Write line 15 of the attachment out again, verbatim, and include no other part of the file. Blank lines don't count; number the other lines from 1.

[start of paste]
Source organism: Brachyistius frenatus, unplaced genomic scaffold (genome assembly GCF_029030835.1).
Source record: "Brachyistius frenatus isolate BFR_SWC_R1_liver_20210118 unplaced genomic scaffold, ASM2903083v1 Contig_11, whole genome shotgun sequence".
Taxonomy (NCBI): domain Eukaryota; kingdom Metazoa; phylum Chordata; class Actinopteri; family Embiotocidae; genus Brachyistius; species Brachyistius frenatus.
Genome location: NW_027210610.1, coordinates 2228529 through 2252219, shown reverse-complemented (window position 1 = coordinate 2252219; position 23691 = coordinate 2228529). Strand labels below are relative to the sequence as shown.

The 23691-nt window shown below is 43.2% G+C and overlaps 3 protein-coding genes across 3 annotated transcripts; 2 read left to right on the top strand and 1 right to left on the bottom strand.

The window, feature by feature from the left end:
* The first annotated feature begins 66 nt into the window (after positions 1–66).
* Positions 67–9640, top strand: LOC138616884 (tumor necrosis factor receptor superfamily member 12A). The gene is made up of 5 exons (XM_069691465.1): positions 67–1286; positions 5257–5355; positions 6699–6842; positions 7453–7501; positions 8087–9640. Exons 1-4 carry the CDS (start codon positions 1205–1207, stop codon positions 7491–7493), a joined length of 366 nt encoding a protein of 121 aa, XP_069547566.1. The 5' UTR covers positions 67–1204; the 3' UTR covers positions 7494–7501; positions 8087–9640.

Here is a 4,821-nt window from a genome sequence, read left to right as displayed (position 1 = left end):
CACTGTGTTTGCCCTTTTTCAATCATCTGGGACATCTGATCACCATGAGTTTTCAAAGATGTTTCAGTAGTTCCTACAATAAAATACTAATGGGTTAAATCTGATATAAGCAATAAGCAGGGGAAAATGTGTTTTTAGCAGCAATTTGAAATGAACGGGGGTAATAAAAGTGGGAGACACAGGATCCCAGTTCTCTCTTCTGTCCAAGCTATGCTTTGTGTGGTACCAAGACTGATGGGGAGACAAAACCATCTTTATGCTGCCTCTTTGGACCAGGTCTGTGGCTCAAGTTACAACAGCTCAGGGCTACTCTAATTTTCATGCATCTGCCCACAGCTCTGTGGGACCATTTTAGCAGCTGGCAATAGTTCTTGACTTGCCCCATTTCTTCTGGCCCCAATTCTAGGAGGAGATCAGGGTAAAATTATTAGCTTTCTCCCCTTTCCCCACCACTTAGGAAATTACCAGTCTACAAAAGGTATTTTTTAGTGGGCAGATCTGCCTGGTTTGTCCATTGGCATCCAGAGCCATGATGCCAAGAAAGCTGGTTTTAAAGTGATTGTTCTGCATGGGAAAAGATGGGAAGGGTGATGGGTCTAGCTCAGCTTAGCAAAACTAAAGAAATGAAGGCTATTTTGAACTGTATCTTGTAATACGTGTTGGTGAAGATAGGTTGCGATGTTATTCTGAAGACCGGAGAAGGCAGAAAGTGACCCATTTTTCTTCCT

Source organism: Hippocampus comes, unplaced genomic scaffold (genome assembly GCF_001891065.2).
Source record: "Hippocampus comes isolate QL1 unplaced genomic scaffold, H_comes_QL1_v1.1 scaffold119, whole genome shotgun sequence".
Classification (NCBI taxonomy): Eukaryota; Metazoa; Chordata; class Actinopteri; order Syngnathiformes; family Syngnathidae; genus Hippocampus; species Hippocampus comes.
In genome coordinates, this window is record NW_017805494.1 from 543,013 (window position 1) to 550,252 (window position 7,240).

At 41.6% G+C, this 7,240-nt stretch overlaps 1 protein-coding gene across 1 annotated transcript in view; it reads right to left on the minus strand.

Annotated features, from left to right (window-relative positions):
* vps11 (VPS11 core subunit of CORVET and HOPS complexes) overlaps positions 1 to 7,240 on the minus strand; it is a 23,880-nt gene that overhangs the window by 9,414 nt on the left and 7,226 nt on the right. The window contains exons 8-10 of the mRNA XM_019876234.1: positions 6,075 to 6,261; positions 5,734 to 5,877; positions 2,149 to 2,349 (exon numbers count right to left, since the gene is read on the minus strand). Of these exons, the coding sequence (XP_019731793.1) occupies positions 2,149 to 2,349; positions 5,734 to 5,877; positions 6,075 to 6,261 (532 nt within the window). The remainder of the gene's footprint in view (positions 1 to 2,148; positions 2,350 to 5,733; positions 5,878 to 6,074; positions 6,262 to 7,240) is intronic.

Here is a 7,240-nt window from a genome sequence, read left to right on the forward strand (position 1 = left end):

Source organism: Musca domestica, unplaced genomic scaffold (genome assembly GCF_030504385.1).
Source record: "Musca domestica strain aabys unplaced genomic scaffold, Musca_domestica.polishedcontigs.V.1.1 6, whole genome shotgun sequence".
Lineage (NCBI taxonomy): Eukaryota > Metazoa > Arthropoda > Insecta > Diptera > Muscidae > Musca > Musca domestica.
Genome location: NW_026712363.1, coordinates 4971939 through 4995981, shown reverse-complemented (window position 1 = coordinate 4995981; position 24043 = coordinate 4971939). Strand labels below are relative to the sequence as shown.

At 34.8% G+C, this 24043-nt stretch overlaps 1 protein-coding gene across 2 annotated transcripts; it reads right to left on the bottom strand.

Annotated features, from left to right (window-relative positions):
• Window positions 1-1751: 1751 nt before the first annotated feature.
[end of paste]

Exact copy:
At 41.6% G+C, this 7,240-nt stretch overlaps 1 protein-coding gene across 1 annotated transcript in view; it reads right to left on the minus strand.